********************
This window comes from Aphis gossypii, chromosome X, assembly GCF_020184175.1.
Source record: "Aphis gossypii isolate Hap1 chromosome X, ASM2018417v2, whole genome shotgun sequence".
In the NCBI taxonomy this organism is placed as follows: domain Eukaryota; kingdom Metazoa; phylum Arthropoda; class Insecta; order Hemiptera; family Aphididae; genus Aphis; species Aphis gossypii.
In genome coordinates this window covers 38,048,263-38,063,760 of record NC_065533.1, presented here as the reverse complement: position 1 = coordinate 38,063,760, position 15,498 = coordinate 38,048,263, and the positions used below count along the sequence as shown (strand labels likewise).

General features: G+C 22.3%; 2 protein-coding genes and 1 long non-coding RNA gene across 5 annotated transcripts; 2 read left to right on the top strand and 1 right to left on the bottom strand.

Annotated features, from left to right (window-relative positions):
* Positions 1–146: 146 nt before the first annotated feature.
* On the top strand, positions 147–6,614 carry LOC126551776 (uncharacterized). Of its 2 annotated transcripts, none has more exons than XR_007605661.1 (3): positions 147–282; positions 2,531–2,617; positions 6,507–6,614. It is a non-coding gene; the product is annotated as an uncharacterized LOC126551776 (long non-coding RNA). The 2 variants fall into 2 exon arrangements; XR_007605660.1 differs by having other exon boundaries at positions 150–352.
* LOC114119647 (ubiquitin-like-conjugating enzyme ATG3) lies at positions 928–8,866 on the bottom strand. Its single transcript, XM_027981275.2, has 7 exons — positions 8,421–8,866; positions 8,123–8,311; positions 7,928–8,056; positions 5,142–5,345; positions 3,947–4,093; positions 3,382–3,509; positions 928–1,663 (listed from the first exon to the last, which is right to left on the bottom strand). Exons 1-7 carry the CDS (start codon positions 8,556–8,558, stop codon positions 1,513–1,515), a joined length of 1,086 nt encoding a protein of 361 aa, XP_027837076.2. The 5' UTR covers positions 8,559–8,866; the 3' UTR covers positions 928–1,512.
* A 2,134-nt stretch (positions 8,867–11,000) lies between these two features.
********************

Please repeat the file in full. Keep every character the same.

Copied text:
This window comes from Aphis gossypii, chromosome X, assembly GCF_020184175.1.
Source record: "Aphis gossypii isolate Hap1 chromosome X, ASM2018417v2, whole genome shotgun sequence".
In the NCBI taxonomy this organism is placed as follows: domain Eukaryota; kingdom Metazoa; phylum Arthropoda; class Insecta; order Hemiptera; family Aphididae; genus Aphis; species Aphis gossypii.
In genome coordinates this window covers 38,048,263-38,063,760 of record NC_065533.1, presented here as the reverse complement: position 1 = coordinate 38,063,760, position 15,498 = coordinate 38,048,263, and the positions used below count along the sequence as shown (strand labels likewise).

General features: G+C 22.3%; 2 protein-coding genes and 1 long non-coding RNA gene across 5 annotated transcripts; 2 read left to right on the top strand and 1 right to left on the bottom strand.

Annotated features, from left to right (window-relative positions):
* Positions 1–146: 146 nt before the first annotated feature.
* On the top strand, positions 147–6,614 carry LOC126551776 (uncharacterized). Of its 2 annotated transcripts, none has more exons than XR_007605661.1 (3): positions 147–282; positions 2,531–2,617; positions 6,507–6,614. It is a non-coding gene; the product is annotated as an uncharacterized LOC126551776 (long non-coding RNA). The 2 variants fall into 2 exon arrangements; XR_007605660.1 differs by having other exon boundaries at positions 150–352.
* LOC114119647 (ubiquitin-like-conjugating enzyme ATG3) lies at positions 928–8,866 on the bottom strand. Its single transcript, XM_027981275.2, has 7 exons — positions 8,421–8,866; positions 8,123–8,311; positions 7,928–8,056; positions 5,142–5,345; positions 3,947–4,093; positions 3,382–3,509; positions 928–1,663 (listed from the first exon to the last, which is right to left on the bottom strand). Exons 1-7 carry the CDS (start codon positions 8,556–8,558, stop codon positions 1,513–1,515), a joined length of 1,086 nt encoding a protein of 361 aa, XP_027837076.2. The 5' UTR covers positions 8,559–8,866; the 3' UTR covers positions 928–1,512.
* A 2,134-nt stretch (positions 8,867–11,000) lies between these two features.